Government announces delay to WEEE Directive

United Kingdom

The Energy Minister, Malcolm Wicks announced on Thursday 15 December that progress on the implementation of the Waste Electrical and Electronic Equipment ("WEEE") Directive is to be reviewed immediately. In effect this means that the UK implementation of the WEEE Directive, already nearly six months late according to the requirements of the Directive, will be further delayed.

The WEEE Directive requires that producers of electrical and electronic equipment meet the costs of the collection and recycling or other treatment of WEEE. Amongst other requirements, the Directive also creates an obligation for retailers to offer free take-back of household WEEE.

Prior to this announcement, implementing Regulations were expected at the start of 2006, with the main requirements of the WEEE Directive commencing in July 2006. The latest announcement states that the Government will carry out a cross-departmental review followed by a formal consultation on draft Regulations and guidance in Spring 2006. No revised dates for implementation have been proposed as yet.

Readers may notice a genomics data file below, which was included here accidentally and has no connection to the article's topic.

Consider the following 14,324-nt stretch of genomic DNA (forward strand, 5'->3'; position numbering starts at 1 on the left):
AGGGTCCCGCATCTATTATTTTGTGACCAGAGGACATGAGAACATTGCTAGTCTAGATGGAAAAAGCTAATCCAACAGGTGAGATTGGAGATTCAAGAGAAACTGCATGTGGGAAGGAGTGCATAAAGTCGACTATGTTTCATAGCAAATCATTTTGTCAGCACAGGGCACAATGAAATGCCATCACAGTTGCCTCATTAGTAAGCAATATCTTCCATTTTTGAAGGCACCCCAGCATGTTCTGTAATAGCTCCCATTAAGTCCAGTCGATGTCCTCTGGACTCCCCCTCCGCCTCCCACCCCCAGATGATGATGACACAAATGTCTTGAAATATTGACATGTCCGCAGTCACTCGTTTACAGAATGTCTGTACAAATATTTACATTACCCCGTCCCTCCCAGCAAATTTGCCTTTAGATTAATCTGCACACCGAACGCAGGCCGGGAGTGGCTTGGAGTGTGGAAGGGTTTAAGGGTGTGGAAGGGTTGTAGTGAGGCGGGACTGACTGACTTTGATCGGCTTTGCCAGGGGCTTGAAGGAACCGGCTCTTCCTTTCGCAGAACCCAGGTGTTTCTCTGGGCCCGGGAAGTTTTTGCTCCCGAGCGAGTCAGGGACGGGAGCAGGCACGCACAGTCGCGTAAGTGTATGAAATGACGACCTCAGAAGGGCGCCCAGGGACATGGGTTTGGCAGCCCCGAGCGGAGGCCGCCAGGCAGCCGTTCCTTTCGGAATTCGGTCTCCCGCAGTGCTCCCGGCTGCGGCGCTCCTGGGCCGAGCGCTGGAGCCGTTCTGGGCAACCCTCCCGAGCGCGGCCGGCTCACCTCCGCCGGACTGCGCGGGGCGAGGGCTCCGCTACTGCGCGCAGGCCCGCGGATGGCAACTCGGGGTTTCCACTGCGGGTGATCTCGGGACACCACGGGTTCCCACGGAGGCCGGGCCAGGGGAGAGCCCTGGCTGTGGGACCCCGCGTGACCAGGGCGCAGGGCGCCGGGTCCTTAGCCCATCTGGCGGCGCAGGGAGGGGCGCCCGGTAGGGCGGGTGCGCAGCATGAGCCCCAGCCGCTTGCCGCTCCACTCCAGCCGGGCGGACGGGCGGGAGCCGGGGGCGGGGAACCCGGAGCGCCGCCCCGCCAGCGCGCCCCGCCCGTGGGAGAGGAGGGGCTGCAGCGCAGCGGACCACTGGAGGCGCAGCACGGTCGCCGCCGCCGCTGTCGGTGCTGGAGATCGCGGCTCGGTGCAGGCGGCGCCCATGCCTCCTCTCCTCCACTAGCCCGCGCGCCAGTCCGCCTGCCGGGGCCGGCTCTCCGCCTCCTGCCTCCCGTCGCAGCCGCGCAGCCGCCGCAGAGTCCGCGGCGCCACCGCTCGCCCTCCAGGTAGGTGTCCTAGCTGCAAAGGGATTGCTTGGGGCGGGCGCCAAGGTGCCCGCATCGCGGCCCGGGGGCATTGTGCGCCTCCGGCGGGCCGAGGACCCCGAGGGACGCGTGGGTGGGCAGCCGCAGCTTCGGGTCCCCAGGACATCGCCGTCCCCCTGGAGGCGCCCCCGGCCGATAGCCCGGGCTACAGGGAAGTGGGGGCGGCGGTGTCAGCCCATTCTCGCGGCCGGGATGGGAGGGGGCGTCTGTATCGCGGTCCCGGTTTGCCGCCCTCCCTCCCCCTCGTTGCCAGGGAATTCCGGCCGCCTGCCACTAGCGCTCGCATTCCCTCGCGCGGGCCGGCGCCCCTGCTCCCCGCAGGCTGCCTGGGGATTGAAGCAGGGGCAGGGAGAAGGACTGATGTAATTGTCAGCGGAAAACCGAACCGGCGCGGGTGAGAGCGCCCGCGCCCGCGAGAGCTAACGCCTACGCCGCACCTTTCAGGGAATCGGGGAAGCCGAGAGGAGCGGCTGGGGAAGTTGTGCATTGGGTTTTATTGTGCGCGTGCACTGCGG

The decision to mount a review reflects – as acknowledged by the DTI - continuing concerns by business and other stakeholders in the potential costs of achieving compliance. Whilst the Government risks legal action by the EU Commission for failing to implement the WEEE Directive on time, given the complexity of the Directive's requirements, this approach may be approved by some. However, for those businesses that have begun investing in procedures and processes to deal with WEEE, this further uncertainty and delay will not be welcome. The fact that other EU Member States are pressing ahead with implementing the WEEE Directive will also cause problems in resolving the continuing uncertainty over how the Directive impacts upon cross-border transactions.